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A layup in basketball is a two-point shot attempt made by leaping from below, laying the ball up near the basket, and using one hand to bounce it off the backboard and into the basket. The motion and one-handed reach distinguish it from a jump shot. The layup is considered the most basic shot in basketball. When doing a layup, the player lifts the outside foot, or the foot away from the basket. It is a foul if, during your layup, you hold the other person's hand or push it away to avoid him or her from defending. On the other hand, it is considered a foul if the defender jumps in front of you in the middle of nowhere and you both crash, in this case the defender causes a foul. A layup is very handy and to defend it, you just basically need to stand in front of the opponent with your arms stretched out.
An undefended layup is usually a high percentage shot. The main obstacle is getting near the rim and avoiding blocks by taller defenders who usually stand near the basket. Common layup strategies are to create spaces, release the ball from a different spot, or use alternate hands. A player able to reach over the rim might choose to perform a more spectacular and higher percentage slam dunk (dropping or throwing the ball from above the rim) instead.
As the game has evolved through the years, so has the layup. Several different versions of the layup are around today. Layups can be broadly categorized into two types: the underarm and the overarm. The underarm layup involves using most of the wrist and the fingers to 'lay' the ball into the net or off the board. This layup is more commonly known as the finger roll. George Gervin was one of the early practitioners of a showy finger roll layup. Notable past NBA players who rely heavily on the underarm finger roll are Mike Bibby and Allen Iverson.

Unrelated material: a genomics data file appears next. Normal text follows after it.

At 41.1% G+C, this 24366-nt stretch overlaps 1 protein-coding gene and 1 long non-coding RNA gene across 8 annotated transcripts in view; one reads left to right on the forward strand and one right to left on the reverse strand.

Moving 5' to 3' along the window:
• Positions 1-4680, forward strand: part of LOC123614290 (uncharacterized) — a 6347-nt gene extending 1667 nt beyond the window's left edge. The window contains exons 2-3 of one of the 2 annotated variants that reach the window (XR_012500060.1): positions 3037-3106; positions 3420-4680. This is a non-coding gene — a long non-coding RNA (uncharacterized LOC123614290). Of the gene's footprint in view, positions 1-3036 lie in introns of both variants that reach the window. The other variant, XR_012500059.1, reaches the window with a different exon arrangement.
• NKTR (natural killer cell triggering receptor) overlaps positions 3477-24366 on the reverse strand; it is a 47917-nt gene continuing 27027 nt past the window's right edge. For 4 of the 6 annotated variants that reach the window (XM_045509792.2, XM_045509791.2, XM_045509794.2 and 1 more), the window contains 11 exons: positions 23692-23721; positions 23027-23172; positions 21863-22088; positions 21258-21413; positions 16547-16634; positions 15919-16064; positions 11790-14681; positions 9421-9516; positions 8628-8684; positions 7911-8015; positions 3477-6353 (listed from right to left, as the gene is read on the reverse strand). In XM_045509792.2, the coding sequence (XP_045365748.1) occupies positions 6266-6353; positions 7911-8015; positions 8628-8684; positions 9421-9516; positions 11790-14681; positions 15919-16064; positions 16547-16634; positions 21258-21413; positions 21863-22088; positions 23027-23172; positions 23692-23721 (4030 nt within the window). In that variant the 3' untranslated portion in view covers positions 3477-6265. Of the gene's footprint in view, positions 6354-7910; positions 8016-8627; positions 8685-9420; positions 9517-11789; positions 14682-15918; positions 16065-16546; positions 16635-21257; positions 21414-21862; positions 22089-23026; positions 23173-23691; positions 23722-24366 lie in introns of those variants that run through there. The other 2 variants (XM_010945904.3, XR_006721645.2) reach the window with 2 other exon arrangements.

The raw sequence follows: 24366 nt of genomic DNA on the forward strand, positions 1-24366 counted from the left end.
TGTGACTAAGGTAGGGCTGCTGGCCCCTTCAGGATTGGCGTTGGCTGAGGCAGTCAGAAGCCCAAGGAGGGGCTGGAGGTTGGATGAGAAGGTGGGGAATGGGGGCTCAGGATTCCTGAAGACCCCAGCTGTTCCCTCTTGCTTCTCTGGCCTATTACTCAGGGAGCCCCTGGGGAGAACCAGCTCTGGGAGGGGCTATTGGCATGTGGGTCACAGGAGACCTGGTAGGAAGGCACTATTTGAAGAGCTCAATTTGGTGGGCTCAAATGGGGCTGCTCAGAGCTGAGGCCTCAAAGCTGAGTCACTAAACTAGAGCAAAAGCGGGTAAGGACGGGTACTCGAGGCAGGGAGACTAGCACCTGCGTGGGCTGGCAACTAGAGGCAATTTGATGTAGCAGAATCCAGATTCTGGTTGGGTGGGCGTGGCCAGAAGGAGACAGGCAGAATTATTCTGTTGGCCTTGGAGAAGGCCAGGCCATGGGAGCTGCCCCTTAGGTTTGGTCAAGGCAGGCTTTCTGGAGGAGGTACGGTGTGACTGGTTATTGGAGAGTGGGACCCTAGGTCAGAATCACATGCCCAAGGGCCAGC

Finger rolls today have many forms, including the "Around the World" which involves a complete circle around the player before the layup and a variety of faking in the approach to the rim. A classic example is a play by Jason Williams during his time with Sacramento, in which Williams brought the ball behind his back with his right hand, in a fake of a back pass, and then brought it front again with the same hand for the finish (reminiscent of Bob Cousy, who pioneered the move).
The other layup is the overhand shot, similar to a jump shot but from a considerably close range. Overhand layups nearly always involve the action of the backboard. Players like Scottie Pippen and Karl Malone have used this move to great effect.
The Reverse Layup is a more stylish method of making the ball from close. Generally you fake the defender into defending a regular layup on the near side and then jump to the far side of the basket before shooting.
One notable Reverse Layup was that of Michael Jordan. His Reverse Layup consisted of him staying on the same side of the hoop while doing the Reverse Layup.
It is common for players to create room for a layup by making use of the allotted two steps before the layup attempt. Variations and improvisations exist, yet the most common form is the 'Euro-Step'. So called as it was introduced to the NBA by European players, it has been adopted mainly by guards and forwardsas it relies heavily on agility and footwork to avoid larger defenders, although bigger players such as Joel Embiid have been seen making use of the move. The Euro-Step itself involves picking up one's dribble while dribbling, taking one step in one direction, then quickly taking a step in the other direction to avoid the defender to create room for a layup attempt. To make use of the move efficiently, it is best to dribble in aggressively then take two broad steps in different directions while simultaneously bringing the ball over one's head in the direction one is stepping for maximum evasion and protection while potentially drawing a foul.
Michael Carter-Williams has not made a layup in an actual NBA Game. He is the only player that has attempted over 100 and made none.